Published on September 28, 2017
Author Jan Krag
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Survival of the Fittest

Evolution in the CI ecosystem

The CI ecosystem is rapidly changing. Adapting isn’t compulsory, but neither is survival. Can the dinosaurs evolve or will they be outmatched by new species?

Growing up with and growing out of Jenkins

For the first half of my career in software development build servers weren’t even a thing. I can’t even remember what we did before they arrived, other than vague memories of archaic version control systems.

But then along came Jenkins, having just left its Hudson roots behind. Suddenly we had builds - monolith nightly builds and manual releases - but hey! Builds!

Over time the builds grew in complexity and we were running unit tests and style checkers. We were even running on every commit - how radical! Integration tests were added and then regression tests against real databases. I got heavily involved with maintaining a Jenkins setup and the nightmare of managing test databases on different slaves with aging hardware. I got my bruises and earned my chops.

This involvement with Jenkins also led to my path intersecting with Praqma on numerous occasions over a few years - eventually leading up to a career change. In 2014 I became a full time Praqma consultant - living, breathing, preaching and supplying continuous delivery every day.

The ecosystem is changing fast

The asteroid didn’t wipe out the dinosaurs, it just changed the ecosystem so fast that they couldn’t evolve to stay competitive

Since moving to Praqma it has become increasingly obvious to me that the world is changing faster and faster, especially in technology. This drives an endless pressure on the software industry. At the same time more and more industries are waking up and discovering that they are in fact software industries.

Those of us working in the software industry need to build software faster and better. To do that we need faster and better tools. We need build pipelines as code, scripted environments, and scalable infrastructure. In the DevOps mindset we want to empower developers and give them maximum access and control of the build and deployment tool chain. Containerized environments in Docker, cloud hosting, and orchestration tools have gone from specialized operations tools to standard tools in the developer’s toolbox.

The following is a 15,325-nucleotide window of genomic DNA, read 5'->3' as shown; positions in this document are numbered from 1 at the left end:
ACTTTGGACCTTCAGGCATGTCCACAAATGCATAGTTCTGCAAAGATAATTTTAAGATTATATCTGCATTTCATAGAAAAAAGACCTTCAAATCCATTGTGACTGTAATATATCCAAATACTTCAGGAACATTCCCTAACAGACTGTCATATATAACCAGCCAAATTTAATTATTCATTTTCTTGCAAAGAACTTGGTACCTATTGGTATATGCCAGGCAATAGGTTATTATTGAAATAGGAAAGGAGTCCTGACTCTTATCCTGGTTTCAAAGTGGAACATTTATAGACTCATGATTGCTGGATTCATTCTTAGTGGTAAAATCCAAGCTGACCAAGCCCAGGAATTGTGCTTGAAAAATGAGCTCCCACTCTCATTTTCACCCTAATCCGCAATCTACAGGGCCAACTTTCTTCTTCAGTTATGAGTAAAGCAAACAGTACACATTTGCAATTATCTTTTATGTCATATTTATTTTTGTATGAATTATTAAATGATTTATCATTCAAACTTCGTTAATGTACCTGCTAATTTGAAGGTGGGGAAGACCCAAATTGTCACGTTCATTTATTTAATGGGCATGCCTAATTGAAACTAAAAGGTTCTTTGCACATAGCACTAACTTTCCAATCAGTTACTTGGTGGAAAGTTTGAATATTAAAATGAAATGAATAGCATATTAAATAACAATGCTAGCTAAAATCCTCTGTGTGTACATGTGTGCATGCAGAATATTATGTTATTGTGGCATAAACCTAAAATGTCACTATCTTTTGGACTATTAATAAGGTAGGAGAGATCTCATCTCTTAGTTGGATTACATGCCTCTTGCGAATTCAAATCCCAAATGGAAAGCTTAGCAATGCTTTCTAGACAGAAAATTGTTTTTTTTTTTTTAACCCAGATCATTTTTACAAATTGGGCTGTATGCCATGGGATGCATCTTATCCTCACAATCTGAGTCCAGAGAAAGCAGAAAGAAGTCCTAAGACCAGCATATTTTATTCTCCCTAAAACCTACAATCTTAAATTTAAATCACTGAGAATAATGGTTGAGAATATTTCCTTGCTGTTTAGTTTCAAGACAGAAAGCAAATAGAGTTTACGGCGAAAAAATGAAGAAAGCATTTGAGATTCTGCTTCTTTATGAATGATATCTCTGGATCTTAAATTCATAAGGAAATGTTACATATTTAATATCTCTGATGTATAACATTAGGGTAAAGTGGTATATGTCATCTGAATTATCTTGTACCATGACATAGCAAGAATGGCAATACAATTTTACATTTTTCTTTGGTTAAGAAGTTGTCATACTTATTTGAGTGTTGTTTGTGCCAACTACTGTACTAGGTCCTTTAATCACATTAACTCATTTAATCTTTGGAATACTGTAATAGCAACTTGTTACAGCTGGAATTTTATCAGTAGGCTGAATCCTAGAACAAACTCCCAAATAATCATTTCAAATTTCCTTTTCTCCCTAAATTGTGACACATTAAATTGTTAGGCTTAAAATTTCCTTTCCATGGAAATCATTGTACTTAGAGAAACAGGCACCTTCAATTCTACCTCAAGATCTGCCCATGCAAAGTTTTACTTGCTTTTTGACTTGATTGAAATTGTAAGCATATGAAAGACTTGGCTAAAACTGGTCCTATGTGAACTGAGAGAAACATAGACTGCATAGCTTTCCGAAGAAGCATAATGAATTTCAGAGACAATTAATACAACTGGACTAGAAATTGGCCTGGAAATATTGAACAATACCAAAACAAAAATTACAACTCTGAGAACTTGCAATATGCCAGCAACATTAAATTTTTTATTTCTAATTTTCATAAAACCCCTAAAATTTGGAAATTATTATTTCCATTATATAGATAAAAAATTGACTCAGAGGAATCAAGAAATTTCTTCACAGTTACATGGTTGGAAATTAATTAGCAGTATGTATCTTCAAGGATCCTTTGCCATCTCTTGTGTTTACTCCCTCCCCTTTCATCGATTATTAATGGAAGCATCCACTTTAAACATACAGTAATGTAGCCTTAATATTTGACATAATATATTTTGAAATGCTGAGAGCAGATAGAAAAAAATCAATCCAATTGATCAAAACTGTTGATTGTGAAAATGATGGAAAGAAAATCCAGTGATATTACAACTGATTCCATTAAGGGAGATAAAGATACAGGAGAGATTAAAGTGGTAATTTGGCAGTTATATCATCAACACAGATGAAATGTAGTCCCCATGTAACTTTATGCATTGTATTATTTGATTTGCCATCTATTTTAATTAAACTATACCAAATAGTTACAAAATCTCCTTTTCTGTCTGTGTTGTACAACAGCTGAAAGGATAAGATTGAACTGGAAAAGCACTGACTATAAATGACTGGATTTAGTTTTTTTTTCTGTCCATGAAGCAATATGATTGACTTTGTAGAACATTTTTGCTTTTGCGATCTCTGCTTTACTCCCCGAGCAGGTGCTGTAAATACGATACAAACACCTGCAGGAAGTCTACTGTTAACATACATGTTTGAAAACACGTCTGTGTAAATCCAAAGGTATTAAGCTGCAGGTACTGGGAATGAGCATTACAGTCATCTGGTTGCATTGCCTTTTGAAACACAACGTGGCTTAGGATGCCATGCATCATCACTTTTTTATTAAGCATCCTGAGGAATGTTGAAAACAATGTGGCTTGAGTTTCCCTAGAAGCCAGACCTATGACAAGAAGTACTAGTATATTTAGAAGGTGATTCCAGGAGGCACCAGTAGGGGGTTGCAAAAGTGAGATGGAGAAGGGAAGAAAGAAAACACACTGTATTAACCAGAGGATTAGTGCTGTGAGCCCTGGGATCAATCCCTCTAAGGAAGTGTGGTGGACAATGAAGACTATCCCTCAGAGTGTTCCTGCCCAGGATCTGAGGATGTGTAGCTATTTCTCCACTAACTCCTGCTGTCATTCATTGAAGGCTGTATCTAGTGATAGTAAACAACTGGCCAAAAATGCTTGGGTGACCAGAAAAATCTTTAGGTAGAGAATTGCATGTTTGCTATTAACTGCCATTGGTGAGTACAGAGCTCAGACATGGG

Tools and processes always need to evolve. Having a job where I focus so closely on this area means that I often spend time discussing the pros and cons of finding the best tool for the job. I’ve become much more focused on how my trusted go-to tools are adapting to the changing environment. Are they still up to the job? It’s a question we should ask of our tools on a regular basis.

At Praqma, Jenkins was still our go-to-guy. It was the build server we used internally, the one we used with many of our customers, and it was evolving fast. The Docker plugin was introduced to support dynamic container-based build agents. After a number of other community attempts JobDSL gained a foothold as the standard way of writing build jobs and pipelines as code. Meanwhile, ever more plugins were addressing the various needs for cloud infrastructure.

This decade old beast was slowly adapting to the environmental changes occurring on the plains of software development.

Last year I started speculating and reading about some of the new creatures on the savannah. Build servers and services were being born into a world where the modern demands mentioned above were already a thing. I wondered if some of them could bring new perspectives and possibly compete with the old traditional build servers.

In 2016 we held one of our recurring Praqma code camps. Many of the suggested topics were about investigating various competing build servers, so we decided to bunch them up in a 2 hour shoot-out session., Concourse CI, Circle CI, Travis, GoCD, CodeShip & LambdaCD were among the candidates.

The workshop - a Tinder approach to new build servers

Concourse, 3 years old - on Tinder